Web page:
“Lawyer lawsuits? We’re talking about the impeachment of a president of the United States, duly elected, and the managers are complaining about lawyer lawsuits? The Constitution allows lawyer lawsuits. It’s disrespecting the Constitution of the United States to even say that in this chamber. Lawyer lawsuits.”
– Jay Sekulow, personal attorney to Donald Trump, apparently misunderstanding the term FOIA (Freedom of Information Act)
Sekulow flew into a rage because he misheard a common legal phrase. Representative Val Demings, one of the impeachment managers, had said, “The president’s lawyers may suggest that the House should have sought – that this House should have sought these materials in court, or awaited further lawsuits under the Freedom of Information Act, a.k.a. FOIA lawsuits.” She repeated term “FOIA lawsuits,” which must have struck Sekulow as unfamiliar.
As we often say here in Texas, ‘Bless his heart.’ Or in more common vernacular, ‘Dumb ass!’
“We want to thank Governor Herbert and his administration for not allowing this issue to be politicized. He saw how polarizing this was becoming, and he made the decision to allow science to prevail over politics. He kept his word to the LGBTQ community, and we are deeply grateful to him.”
– Troy Williams, executive director of Equality Utah, after the state of Utah banned “conversion therapy” for minors.
Conversion therapy is an ancient ritual where devoutly social conservatives try to beat or exorcise homosexual inclinations from people. Here in the U.S. it’s been connected to high rates of suicide among teenagers. I’ve personally seen this action. It’s call the Roman Catholic Church.
“Dear All Technology, Remember the 90’s when you just WORKED??? I don’t need a ‘smart’ feature on my TV, thermostat, lights, music, refrigerator, security cameras, and f-ing car. You’re a major pain in all of our asses. You’re not worth it. Signed, Everyone.” – 12:10 PM · Jan 7, 2019
– Chris Evans
Alas, Chris, you can’t reason with technology any more than you can reason with politicians, toddlers, rap singers and angry felines. Someone once told me technology was only as smart as the people using it. I promptly retorted that technology was only as smart as the people who designed it. And, since most of us who use technology are actually smarter than most of those who design it, we’re all trapped in a vicious cycle of circuitous frustration.
“You’re a liberal hack. I’m not talking to you.”
– Senator Martha McSally, Arizona Republican, to CNN reporter Manu Raju who asked if the Senate should consider new evidence as part of its impeachment trial.
McSally later tweeted a cell phone video of the terse exchange, apparently recorded by one of her aides, and is now trying to raise money over the incident.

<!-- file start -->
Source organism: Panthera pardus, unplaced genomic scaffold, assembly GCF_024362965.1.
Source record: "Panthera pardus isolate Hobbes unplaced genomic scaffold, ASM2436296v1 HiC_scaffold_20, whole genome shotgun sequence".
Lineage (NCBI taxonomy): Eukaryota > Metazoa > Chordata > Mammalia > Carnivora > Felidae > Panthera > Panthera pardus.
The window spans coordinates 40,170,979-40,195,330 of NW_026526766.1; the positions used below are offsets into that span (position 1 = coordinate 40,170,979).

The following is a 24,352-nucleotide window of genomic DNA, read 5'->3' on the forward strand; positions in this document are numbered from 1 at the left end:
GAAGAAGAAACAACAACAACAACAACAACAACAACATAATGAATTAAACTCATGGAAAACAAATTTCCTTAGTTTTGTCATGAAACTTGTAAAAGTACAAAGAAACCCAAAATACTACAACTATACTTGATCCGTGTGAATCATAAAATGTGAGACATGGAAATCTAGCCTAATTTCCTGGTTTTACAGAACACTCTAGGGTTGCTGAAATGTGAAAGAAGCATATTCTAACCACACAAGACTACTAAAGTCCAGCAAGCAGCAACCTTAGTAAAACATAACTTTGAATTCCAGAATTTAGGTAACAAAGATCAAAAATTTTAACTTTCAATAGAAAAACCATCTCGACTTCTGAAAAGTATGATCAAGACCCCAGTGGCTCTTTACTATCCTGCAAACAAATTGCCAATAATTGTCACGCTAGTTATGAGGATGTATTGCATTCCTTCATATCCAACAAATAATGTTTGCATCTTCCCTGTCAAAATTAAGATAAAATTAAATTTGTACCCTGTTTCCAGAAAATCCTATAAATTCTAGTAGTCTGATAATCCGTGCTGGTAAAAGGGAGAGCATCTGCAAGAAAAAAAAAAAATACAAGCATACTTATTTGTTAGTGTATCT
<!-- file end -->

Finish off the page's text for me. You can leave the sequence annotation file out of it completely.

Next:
“I usually get angry when members of my tribe worship at the feet of Trump. This time, I just felt sad.”
– John Fea, history professor at Messiah College in Mechanicsburg, PA, describing his reaction to a Donald Trump rally at King Jesus International Ministry in Miami.
In his editorial, Fea went on to write: “I am used to this kind of thing from Trump, but I was stunned when I witnessed evangelical Christians – those who identify with the “good news” of Jesus Christ – raising their hands in a posture of worship as Trump talked about socialism and gun rights. I watched my fellow evangelicals rising to their feet and pumping their fists when Trump said he would win reelection in 2020. Trump spent the evening mocking his enemies, trafficking in half-truths in order to instill fear in people whom God commands to “fear not,” and proving that he is incapable of expressing anything close to Christian humility.”
“You know what? Trump is a test whether you’re even saved. Only saved people can love Trump.”
– TV evangelist Jim Bakker, the “Jim Bakker Show”
Bakker’s comment actually elicited a few laughs from the show’s studio audience. Donald Trump – who has ingratiated himself with far-right Christians and somehow found Jesus squatting in the basement of his Manhattan skyscraper – once declared that he’d never asked God for forgiveness. And, when you have that much money, who needs God?!
Those of us in the U.S. of a “Certain Age” vividly recall the Jim Bakker of the 1980s; the self-proclaimed preacher who, along with his perky makeup-clad wife, Tammy Fay, spent more time promoting his godly hotline seeking donations than actually preaching the word of God – whatever that’s supposed to mean. His and other evangelical scandals of the period were the worst of daytime dramas (the fluff formerly known as “soap operas”), but provided delicious fodder for the tabloid press and comedians.